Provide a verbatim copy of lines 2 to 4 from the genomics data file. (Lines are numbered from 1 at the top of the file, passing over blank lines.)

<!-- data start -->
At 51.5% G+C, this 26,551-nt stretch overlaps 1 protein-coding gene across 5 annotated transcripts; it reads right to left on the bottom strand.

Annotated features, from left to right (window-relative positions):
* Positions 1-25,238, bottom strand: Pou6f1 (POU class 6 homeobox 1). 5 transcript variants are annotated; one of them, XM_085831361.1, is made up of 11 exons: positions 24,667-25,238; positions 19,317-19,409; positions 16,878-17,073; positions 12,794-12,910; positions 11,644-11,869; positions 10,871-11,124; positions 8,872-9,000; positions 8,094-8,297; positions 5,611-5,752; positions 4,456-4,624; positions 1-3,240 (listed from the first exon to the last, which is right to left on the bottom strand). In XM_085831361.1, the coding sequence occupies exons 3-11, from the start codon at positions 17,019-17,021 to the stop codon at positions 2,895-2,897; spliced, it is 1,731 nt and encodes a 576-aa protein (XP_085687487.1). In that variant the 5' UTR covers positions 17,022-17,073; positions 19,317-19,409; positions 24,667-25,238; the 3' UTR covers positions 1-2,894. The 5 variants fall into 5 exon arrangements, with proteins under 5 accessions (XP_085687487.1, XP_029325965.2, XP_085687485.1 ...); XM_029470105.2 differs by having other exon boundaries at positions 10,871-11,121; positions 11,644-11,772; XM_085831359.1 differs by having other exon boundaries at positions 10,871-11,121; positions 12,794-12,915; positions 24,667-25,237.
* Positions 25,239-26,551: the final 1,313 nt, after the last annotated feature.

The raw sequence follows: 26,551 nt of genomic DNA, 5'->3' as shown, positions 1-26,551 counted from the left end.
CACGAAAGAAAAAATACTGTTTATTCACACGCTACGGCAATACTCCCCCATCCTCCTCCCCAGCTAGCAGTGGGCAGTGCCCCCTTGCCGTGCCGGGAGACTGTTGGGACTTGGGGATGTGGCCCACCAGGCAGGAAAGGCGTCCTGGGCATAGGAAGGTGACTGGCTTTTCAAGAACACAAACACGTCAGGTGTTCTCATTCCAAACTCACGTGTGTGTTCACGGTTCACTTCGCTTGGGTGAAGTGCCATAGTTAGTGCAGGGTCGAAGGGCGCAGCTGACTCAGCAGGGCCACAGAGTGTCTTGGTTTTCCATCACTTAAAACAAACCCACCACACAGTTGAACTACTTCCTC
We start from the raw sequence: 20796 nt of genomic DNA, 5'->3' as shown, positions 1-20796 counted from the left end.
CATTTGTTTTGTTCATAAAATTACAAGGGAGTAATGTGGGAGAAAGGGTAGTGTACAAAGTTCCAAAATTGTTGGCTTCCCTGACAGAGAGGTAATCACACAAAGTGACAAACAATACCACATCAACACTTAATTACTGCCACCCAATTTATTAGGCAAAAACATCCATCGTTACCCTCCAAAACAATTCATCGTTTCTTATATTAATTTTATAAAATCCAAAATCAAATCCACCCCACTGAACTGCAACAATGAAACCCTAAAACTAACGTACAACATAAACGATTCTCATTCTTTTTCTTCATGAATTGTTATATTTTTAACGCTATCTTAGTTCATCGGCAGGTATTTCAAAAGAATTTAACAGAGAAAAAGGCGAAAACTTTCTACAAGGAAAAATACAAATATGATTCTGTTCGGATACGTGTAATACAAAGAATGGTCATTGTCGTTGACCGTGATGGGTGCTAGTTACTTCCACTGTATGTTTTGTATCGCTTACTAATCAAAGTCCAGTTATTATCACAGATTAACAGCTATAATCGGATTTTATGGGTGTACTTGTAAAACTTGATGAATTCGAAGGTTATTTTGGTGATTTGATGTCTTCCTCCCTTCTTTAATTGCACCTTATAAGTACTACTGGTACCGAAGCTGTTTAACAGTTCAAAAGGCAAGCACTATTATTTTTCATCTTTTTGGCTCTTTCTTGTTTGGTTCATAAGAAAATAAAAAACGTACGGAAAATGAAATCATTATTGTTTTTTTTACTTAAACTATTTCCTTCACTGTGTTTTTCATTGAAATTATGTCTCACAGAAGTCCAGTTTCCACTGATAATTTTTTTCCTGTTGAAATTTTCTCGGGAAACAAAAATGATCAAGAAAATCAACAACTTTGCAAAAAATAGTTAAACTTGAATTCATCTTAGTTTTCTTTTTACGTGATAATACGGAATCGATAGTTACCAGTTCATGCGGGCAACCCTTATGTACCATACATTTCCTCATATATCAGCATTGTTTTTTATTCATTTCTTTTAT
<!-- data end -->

Annotated features, from left to right (window-relative positions):
* Positions 1-25,238, bottom strand: Pou6f1 (POU class 6 homeobox 1). 5 transcript variants are annotated; one of them, XM_085831361.1, is made up of 11 exons: positions 24,667-25,238; positions 19,317-19,409; positions 16,878-17,073; positions 12,794-12,910; positions 11,644-11,869; positions 10,871-11,124; positions 8,872-9,000; positions 8,094-8,297; positions 5,611-5,752; positions 4,456-4,624; positions 1-3,240 (listed from the first exon to the last, which is right to left on the bottom strand). In XM_085831361.1, the coding sequence occupies exons 3-11, from the start codon at positions 17,019-17,021 to the stop codon at positions 2,895-2,897; spliced, it is 1,731 nt and encodes a 576-aa protein (XP_085687487.1). In that variant the 5' UTR covers positions 17,022-17,073; positions 19,317-19,409; positions 24,667-25,238; the 3' UTR covers positions 1-2,894. The 5 variants fall into 5 exon arrangements, with proteins under 5 accessions (XP_085687487.1, XP_029325965.2, XP_085687485.1 ...); XM_029470105.2 differs by having other exon boundaries at positions 10,871-11,121; positions 11,644-11,772; XM_085831359.1 differs by having other exon boundaries at positions 10,871-11,121; positions 12,794-12,915; positions 24,667-25,237.
* Positions 25,239-26,551: the final 1,313 nt, after the last annotated feature.